Case CCT114/18 
[2019] ZACC 24

 Date of Hearing:  21 February 2019
Judgement Date:28 June 2019

Post Judgment Media Summary  

The following explanatory note is provided to assist the media in reporting this case and is not binding on the Constitutional Court or any member of the Court.

On 28 June 2019 at 10h00, the Constitutional Court handed down judgment in an application for direct leave to appeal against a decision of the High Court, Western Cape Division, Cape Town (High Court).  The applicants sought to have regulation 9(9)(a) of the Immigration Regulations declared unconstitutional on the basis that it limits the constitutional right to dignity by limiting the rights of persons to marry and cohabit, and the best interests of children by limiting their rights to family care.

This matter involved two different family units, each of which comprises a foreign spouse who is married to or is in a life partnership with a South African citizen or permanent resident.  The first applicant, Ms Nandutu, is a Ugandan citizen who resides with and is married to the second applicant, Mr Tomlinson, a South African permanent resident.  The third applicant, Mr Demerlis, is a Greek citizen, who resides with and is in a life partnership with the fourth applicant, Mr Ttofalli, a South African citizen.

Ms Nandutu entered South Africa on a temporary visitor’s visa that was issued under section 11(1) of the Immigration Act (Act).  At the time of entering South Africa, she was pregnant with Mr Tomlinson’s child.  Several months later, Ms Nandutu married Mr Tomlinson and gave birth to their son.  In order to be able to remain in South Africa with her husband and son, Ms Nandutu applied for a “spousal visa” under section 11(6) of the Act.  Her application was rejected on the basis that in terms of section 10(6) of the Act, temporary visa holders are not able to apply for a change in visa status from within South Africa, and must make those applications from outside South Africa.  Mr Demerlis’ application for a spousal visa was also rejected on similar grounds.  She and Mr Demerlis could not even be accommodated under exceptions that make it possible for visa holders to apply for a change in visa status from within South Africa.  That was because the exceptions did not cover their situation.  The exceptions are contained in regulation 9(9)(a) of the Immigration Regulations.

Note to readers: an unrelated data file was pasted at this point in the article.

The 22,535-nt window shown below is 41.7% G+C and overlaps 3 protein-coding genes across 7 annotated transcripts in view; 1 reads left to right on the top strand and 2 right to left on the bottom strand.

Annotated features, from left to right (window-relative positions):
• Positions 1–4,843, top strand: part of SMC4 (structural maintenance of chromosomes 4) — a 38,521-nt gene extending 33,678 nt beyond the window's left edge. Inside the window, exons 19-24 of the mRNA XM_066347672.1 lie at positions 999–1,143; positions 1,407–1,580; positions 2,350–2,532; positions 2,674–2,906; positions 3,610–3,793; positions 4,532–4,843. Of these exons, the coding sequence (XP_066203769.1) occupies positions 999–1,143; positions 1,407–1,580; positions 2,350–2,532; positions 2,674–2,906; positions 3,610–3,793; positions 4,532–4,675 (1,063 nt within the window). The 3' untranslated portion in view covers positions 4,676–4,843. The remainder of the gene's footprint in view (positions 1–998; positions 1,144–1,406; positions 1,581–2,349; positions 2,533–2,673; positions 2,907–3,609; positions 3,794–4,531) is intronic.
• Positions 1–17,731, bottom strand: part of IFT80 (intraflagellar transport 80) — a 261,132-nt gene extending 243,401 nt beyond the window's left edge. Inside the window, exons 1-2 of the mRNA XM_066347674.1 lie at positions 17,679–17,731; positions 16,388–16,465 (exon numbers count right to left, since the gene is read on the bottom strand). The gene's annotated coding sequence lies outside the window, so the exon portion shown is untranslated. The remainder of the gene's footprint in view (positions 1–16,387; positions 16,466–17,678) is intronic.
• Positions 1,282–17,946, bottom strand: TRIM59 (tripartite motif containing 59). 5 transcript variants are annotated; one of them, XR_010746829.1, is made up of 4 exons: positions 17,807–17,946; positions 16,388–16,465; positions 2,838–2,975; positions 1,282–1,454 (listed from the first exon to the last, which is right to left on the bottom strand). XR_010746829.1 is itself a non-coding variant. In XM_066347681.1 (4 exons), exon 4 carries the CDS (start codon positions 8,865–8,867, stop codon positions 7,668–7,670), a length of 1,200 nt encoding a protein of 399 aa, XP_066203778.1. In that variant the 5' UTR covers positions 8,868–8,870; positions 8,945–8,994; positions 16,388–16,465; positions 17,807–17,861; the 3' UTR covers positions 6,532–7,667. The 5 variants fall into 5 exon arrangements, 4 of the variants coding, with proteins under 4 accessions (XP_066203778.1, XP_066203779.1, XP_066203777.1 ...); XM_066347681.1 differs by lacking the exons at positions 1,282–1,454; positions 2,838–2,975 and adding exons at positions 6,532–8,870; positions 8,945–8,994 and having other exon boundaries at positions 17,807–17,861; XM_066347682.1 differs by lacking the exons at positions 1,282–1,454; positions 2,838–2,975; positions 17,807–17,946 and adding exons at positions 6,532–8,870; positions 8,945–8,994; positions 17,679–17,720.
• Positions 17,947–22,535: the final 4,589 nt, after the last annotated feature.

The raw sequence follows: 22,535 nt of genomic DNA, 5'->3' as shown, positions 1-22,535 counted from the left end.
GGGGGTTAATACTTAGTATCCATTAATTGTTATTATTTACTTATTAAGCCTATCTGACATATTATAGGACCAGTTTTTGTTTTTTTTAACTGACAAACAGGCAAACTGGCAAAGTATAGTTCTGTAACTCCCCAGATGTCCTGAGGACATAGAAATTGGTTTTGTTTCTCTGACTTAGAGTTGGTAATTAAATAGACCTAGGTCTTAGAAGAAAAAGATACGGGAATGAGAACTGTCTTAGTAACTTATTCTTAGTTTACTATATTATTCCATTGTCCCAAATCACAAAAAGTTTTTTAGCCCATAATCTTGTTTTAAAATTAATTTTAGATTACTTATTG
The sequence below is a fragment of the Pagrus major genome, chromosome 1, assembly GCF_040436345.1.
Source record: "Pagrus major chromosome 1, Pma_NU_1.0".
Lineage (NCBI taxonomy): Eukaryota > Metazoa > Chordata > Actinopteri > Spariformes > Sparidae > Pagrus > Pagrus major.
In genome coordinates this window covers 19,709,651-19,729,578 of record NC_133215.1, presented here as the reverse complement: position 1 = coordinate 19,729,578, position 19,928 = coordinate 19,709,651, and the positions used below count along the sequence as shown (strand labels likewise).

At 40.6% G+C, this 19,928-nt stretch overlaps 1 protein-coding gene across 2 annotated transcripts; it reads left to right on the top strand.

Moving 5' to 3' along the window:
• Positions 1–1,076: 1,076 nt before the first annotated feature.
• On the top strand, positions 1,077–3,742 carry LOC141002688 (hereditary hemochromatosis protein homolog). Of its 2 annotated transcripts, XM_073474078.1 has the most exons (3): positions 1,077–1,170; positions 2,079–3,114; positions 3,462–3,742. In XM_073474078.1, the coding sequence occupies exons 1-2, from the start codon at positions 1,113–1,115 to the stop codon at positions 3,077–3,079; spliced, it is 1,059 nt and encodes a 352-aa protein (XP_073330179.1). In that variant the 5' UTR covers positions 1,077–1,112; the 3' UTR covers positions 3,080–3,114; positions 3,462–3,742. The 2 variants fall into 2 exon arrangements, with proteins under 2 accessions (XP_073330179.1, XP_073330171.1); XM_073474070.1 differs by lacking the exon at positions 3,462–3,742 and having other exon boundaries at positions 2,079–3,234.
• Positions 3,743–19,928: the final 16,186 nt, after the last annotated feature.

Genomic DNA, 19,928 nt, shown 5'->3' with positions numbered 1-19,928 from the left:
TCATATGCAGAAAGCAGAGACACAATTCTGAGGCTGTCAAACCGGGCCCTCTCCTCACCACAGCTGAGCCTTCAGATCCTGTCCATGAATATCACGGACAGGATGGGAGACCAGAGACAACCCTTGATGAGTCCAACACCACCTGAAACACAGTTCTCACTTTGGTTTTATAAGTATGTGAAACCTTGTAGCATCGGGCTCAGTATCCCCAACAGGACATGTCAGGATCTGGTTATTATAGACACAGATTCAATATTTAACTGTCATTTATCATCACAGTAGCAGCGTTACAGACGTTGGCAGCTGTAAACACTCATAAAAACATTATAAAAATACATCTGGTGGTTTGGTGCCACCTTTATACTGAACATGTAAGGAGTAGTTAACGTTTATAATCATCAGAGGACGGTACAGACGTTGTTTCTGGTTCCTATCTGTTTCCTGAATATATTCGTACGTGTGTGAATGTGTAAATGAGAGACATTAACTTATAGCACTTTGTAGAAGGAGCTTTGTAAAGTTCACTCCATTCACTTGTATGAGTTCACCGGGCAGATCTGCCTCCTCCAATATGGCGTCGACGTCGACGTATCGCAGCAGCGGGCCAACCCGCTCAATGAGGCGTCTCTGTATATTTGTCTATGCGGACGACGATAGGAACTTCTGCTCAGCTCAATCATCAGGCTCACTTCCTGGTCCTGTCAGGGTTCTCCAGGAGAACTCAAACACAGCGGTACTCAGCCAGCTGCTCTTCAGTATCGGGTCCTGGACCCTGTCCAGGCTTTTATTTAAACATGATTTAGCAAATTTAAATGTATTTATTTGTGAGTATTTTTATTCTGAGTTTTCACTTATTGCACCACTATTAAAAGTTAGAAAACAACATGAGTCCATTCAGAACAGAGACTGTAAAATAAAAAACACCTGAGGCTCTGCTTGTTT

The applicants approached the High Court to have regulation 9(9)(a) declared inconsistent with the Constitution.  The applicants argued that the lack of an exception that catered for holders of visitors’ visas who are spouses or children of South African citizens or permanent residents limited their constitutional right to dignity.  The High Court held that regulation 9(9)(a) did not infringe the right to dignity and was reasonably capable of being read consistently with the Constitution.  It thus dismissed the application.  Aggrieved by the High Court’s finding, the applicants applied for leave to appeal directly to the Constitutional Court.

The main issue before the Constitutional Court was whether regulation 9(9)(a) is constitutionally invalid to the extent that it does not extend “exceptional circumstances” to include “where the applicant is a foreign spouse or child of a South African citizen or permanent resident”.  The Minister and Director-General of the Department of Home Affairs opposed the application. They argued that regulation 9(9)(a) is connected to a reasonable and rational government purpose.  They also argued that the provision is not constitutionally invalid, as the applicants and persons in their position were able to apply directly to the Minister, under section 31(2)(c) of the Act, to waive the requirement to apply for a change in visa status from outside South Africa.